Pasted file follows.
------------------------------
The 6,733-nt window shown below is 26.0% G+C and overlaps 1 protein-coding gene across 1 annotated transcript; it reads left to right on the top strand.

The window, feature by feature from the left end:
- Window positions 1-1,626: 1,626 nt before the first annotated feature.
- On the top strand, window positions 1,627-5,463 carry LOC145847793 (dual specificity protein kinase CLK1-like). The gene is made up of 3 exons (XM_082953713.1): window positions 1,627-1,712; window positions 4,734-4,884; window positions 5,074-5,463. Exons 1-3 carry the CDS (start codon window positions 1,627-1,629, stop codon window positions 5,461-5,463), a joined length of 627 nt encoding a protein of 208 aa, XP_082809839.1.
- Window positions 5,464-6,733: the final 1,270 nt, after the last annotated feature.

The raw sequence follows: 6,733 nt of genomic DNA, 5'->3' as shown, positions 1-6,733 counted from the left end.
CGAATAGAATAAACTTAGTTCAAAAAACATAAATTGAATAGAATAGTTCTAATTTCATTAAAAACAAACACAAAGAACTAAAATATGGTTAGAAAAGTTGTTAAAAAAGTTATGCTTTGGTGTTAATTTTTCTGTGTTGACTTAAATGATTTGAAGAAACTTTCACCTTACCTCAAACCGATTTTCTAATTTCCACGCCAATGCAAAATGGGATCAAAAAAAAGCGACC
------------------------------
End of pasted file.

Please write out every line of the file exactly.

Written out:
The 6,733-nt window shown below is 26.0% G+C and overlaps 1 protein-coding gene across 1 annotated transcript; it reads left to right on the top strand.

The window, feature by feature from the left end:
- Window positions 1-1,626: 1,626 nt before the first annotated feature.
- On the top strand, window positions 1,627-5,463 carry LOC145847793 (dual specificity protein kinase CLK1-like). The gene is made up of 3 exons (XM_082953713.1): window positions 1,627-1,712; window positions 4,734-4,884; window positions 5,074-5,463. Exons 1-3 carry the CDS (start codon window positions 1,627-1,629, stop codon window positions 5,461-5,463), a joined length of 627 nt encoding a protein of 208 aa, XP_082809839.1.
- Window positions 5,464-6,733: the final 1,270 nt, after the last annotated feature.

The raw sequence follows: 6,733 nt of genomic DNA, 5'->3' as shown, positions 1-6,733 counted from the left end.
CGAATAGAATAAACTTAGTTCAAAAAACATAAATTGAATAGAATAGTTCTAATTTCATTAAAAACAAACACAAAGAACTAAAATATGGTTAGAAAAGTTGTTAAAAAAGTTATGCTTTGGTGTTAATTTTTCTGTGTTGACTTAAATGATTTGAAGAAACTTTCACCTTACCTCAAACCGATTTTCTAATTTCCACGCCAATGCAAAATGGGATCAAAAAAAAGCGACC